Euro 2020 (it’s still being called that for sponsorship reasons because, you know, UEFA) will get underway in a couple of weeks, and it promises to be an exciting feast of football. Well, maybe. Some have talked about a sense of football fatigue among fans this season. Perhaps it’s the relentless scheduling and television coverage, or even a sense of jadedness after the Super League fiasco, but there isn’t as much excitement as usual for the Euros. Certainly, the British tabloids have not been at their chest-thumping best in the run-up, although that will certainly come.
Nevertheless, for fans of stats (yes, they exist), another major tournament means more interesting records will fall, as well as the rush to update countless Wikipedia pages. If you want to test yourself on naming every winner of the Euros, or every team qualified for this tournament, you can find them in these sports quizzes. But we want to deep-dive into the nitty-gritty of the stats, and question which records might – and surely will – fall this summer.
All-Time Top Scorer
Two men share the record for all-time top scorer at the tournament, Cristiano Ronaldo and Michel Platini, both of whom have nine goals each. Ronaldo, of course, will be front and centre of Portugal’s plans to retain the trophy, whereas Platini will be front and centre of his living room as he is banned from all football activity until 2023. To be fair, Platini’s record is very impressive. His nine goals came in just five games at Euro ’84. Ronaldo, meanwhile, has played 21 matches. Antoine Griezmann has six goals at the Euros, so he might have a sniff at the record, although he would have to outscore Ronaldo by four.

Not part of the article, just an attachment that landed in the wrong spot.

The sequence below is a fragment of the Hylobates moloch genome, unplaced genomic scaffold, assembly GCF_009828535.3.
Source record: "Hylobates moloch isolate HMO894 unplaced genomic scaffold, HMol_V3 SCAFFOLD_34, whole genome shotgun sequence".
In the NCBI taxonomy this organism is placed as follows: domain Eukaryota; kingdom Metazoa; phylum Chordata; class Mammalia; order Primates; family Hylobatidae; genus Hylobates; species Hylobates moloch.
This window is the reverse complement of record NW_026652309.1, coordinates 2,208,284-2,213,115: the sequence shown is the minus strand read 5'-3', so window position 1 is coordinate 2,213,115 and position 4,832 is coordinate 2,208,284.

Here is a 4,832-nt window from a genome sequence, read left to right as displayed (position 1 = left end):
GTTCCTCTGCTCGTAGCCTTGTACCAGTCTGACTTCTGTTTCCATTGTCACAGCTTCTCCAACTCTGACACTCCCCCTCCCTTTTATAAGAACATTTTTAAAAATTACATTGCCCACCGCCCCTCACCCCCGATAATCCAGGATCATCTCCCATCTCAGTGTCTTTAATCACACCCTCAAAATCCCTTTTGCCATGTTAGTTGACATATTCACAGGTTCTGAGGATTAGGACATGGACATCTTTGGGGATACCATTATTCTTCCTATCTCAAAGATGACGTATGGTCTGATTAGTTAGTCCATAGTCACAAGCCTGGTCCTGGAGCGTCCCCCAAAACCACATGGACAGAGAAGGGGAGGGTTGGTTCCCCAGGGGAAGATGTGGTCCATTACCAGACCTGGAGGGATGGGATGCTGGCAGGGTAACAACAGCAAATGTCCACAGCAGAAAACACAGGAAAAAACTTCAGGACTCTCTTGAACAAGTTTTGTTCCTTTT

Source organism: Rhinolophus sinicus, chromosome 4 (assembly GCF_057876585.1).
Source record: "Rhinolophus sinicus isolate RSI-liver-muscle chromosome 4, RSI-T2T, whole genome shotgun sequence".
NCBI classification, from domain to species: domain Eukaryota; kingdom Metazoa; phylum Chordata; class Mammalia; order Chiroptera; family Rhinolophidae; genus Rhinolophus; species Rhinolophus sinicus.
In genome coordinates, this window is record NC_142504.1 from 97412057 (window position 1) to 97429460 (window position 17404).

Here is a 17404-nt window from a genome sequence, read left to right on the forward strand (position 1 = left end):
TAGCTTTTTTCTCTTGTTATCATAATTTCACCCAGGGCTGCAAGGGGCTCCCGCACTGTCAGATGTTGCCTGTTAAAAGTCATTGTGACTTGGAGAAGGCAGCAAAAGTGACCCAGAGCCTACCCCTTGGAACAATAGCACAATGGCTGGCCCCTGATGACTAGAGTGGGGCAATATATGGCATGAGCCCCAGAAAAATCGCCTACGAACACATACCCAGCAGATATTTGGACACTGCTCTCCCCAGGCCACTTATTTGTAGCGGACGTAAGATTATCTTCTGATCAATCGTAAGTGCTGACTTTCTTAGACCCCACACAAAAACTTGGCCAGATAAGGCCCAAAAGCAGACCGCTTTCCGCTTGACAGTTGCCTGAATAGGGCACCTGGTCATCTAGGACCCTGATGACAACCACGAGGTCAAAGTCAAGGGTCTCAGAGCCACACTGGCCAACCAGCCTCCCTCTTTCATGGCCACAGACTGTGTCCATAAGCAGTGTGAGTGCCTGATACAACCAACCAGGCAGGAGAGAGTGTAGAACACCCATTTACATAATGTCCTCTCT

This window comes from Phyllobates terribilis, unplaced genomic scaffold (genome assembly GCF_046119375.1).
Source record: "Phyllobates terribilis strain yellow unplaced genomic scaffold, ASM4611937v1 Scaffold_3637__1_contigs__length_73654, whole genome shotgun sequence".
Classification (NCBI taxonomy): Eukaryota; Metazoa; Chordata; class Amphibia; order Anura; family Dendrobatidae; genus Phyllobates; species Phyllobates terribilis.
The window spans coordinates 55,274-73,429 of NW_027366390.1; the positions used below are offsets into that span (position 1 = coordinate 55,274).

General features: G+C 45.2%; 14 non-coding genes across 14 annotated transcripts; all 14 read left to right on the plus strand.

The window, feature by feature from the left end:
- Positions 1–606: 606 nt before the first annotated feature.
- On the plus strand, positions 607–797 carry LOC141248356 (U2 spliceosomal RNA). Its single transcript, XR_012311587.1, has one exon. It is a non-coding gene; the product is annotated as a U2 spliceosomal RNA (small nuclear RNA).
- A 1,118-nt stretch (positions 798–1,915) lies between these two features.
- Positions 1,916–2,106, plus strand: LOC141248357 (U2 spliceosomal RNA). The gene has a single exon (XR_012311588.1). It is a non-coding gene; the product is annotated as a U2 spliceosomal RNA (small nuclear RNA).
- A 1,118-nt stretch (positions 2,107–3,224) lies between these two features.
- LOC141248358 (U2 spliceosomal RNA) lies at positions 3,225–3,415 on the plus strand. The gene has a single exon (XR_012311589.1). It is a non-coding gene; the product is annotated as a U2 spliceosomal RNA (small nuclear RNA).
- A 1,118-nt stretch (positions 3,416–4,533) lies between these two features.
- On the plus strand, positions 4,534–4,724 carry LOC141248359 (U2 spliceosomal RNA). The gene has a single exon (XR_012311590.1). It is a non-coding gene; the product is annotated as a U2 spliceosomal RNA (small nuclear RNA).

Speaking of Ronaldo
Those 21 appearances are also a record for a player at the Euros. Naturally, he also has the most minutes (1,793). Should Portugal win at least one game, Ronaldo will also overtake Cesc Fabregas and Andres Iniesta (11) as the player to have appeared in most winning sides. Also, should Portugal win the tournament, Ronaldo will become the first player to appear in three Finals. Finally, Ronaldo will become the first player to play in five European Championships. If you want to be pedantic about it, Iker Casillas has ‘appeared’ at five Euros tournaments, but he had no game time for Spain’s squad in 2000 and 2016.
Bertie Vogts can claim to be the only person to win the European Championships as a player (1972) and as a coach (1996). But Didier Deschamps can emulate that by managing France to victory next month. He won as Les Bleus captain in 2000, of course. But there is another record that could fall here: France could become the first double-double reigning world and European champions. Let’s spell that out in simple terms: Three teams have held the World Cup and European Championship titles simultaneously: West Germany (Euro ’72, World Cup ’74), France (World Cup ’98, Euro 2000), Spain (Euro 2008, World Cup 2010, Euro 2012). So, France have a chance to become the first team to do it twice.
Germany Low Points
If either Germany or Spain win, they will go out on their own as four-time champions. France, of course, can emulate them with a victory. Germany have qualified for a record 13 tournaments (one more than Russia) and an incredible streak of 13 in a row. Joachim Low, who is stepping down from the German manager role after the tournament, will extend his record of 17 games managed in the tournament, and any German victories will add to his 11 wins – the most by any manager.
Finally, two nations will play at the Euros for the very first time – Finland and North Macedonia. They become the 34th and 35th teams to make a Euros debut, leaving 20 in UEFA’s jurisdiction that have yet to qualify for the tournament. They will join Austria as the only qualified teams for Euro 2020 to have never recorded a win in the tournament. The Austrians have managed just two draws and four losses in their two European Championship appearances (2008 and 2020).